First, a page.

Christian people have often failed in their responsibilities to their fellow man. This is not terribly surprising. After all, we are human. Jesus, in a couple of his parables suggested that as many as half of us who call ourselves by his name will fail. And, in the end, none of us can escape the judgment that will fall on us for how we live and act in this miserable world.
A date that few remember is April 1, 1933. In Germany, it was a beginning. On this day a boycott of Jewish-owned shops began. Members of the Brownshirts picketed the shops to see to it that the boycott was successful. The hostility toward Jews grew day by day. Many shops and restaurants began to refuse service to Jews. In some parts of Germany, Jews were banned from public parks, swimming pools, and public transportation. Germans were encouraged not to use Jewish doctors and lawyers. Jewish civil servants and teachers were fired.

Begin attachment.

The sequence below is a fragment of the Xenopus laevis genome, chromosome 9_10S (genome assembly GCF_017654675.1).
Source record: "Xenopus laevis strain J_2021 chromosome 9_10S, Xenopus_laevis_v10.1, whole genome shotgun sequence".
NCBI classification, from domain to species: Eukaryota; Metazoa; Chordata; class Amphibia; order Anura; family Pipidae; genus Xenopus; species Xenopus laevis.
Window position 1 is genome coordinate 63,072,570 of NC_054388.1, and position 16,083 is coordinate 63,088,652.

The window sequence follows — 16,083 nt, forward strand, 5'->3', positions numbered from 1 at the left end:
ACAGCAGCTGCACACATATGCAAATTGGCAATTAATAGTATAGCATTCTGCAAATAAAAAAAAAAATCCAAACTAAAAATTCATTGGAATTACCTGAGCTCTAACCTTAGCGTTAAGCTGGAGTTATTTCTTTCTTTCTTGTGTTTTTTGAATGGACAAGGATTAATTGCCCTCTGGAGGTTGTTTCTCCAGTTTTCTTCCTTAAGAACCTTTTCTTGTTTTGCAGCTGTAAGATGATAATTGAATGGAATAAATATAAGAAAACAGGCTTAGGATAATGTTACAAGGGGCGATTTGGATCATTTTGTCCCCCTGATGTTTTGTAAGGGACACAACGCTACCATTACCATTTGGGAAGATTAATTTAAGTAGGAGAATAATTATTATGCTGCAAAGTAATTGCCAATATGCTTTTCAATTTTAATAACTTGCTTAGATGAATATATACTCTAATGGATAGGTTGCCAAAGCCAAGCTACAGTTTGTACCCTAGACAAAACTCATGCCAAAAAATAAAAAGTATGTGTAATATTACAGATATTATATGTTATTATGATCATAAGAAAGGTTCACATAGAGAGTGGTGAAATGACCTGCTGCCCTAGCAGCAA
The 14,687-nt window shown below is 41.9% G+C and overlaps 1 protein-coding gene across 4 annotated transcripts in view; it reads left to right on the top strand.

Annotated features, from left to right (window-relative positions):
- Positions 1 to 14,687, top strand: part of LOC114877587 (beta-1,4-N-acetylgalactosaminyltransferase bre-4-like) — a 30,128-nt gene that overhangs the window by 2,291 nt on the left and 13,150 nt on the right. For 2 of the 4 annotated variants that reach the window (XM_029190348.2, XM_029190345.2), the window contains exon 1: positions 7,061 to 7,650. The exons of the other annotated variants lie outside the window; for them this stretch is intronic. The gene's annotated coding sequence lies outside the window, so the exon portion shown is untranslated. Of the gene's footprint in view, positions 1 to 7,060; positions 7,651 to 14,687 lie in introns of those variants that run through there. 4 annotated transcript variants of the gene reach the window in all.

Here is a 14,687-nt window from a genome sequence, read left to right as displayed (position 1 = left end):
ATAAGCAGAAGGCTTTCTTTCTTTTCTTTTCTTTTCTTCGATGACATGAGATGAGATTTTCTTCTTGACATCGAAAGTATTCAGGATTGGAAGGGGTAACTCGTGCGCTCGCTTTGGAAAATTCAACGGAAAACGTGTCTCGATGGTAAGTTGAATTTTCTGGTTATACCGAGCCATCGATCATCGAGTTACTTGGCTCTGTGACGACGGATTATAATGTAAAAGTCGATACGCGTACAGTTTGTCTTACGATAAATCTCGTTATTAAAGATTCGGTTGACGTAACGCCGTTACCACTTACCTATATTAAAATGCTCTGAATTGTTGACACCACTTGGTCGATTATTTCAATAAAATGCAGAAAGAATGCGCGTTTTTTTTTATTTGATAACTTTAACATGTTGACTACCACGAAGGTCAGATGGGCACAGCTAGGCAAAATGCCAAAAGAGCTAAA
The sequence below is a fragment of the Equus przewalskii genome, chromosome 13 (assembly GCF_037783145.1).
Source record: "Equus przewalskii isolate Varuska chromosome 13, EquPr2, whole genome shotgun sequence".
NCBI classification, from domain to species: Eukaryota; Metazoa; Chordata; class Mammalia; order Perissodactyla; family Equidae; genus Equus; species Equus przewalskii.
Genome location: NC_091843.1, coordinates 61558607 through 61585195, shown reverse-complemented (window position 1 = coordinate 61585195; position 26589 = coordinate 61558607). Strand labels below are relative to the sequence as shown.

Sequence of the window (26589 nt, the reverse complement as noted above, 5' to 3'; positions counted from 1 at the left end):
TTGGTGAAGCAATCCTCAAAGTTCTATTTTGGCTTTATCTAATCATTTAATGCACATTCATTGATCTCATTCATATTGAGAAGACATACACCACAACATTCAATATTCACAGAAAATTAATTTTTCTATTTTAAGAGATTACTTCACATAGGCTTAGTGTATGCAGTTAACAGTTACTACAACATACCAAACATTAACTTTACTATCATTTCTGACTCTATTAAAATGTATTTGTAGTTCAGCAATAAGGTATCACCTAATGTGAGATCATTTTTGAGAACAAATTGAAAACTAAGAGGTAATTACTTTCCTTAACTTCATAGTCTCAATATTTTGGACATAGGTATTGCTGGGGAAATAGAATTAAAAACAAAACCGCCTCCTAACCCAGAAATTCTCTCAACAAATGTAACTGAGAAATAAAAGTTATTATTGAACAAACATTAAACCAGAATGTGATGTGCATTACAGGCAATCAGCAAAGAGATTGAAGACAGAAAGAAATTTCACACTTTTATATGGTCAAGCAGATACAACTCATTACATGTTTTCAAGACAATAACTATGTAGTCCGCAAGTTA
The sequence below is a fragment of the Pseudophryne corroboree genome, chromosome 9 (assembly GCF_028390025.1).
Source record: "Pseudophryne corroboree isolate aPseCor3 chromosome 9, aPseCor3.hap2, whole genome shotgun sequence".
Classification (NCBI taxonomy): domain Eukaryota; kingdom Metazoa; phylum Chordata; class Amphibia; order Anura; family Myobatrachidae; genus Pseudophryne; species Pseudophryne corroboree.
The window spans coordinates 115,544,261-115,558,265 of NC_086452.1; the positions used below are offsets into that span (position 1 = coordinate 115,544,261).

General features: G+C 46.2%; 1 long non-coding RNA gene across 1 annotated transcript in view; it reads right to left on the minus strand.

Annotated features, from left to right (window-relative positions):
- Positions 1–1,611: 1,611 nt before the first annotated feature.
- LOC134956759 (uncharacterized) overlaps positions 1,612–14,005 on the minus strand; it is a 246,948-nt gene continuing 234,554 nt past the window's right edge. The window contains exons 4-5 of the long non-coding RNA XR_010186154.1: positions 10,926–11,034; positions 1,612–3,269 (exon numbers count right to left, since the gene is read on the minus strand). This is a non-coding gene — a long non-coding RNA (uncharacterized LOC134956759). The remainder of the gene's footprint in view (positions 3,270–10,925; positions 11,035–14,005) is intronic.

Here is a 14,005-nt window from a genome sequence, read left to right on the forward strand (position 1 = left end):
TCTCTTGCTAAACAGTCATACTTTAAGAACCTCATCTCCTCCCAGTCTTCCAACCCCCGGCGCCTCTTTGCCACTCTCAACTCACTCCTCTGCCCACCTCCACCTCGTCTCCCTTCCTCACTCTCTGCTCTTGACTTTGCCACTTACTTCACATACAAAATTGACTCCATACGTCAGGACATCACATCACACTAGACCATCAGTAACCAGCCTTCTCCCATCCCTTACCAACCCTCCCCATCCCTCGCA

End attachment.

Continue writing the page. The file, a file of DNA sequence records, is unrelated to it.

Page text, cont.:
As troubling as all that was to me, what was far worse was coming to realize that throughout this period, leaders of the Protestant and Catholic churches remained silent. Only a handful of young pastors resisted. You may ask yourself how the German Christians could allow this sort of thing to happen to them? I will give you two things to think about. One: Most of those young pastors who resisted ended up arrested and executed. Two: How much evidence is there that American Christians have any more backbone than the German Christians of that day?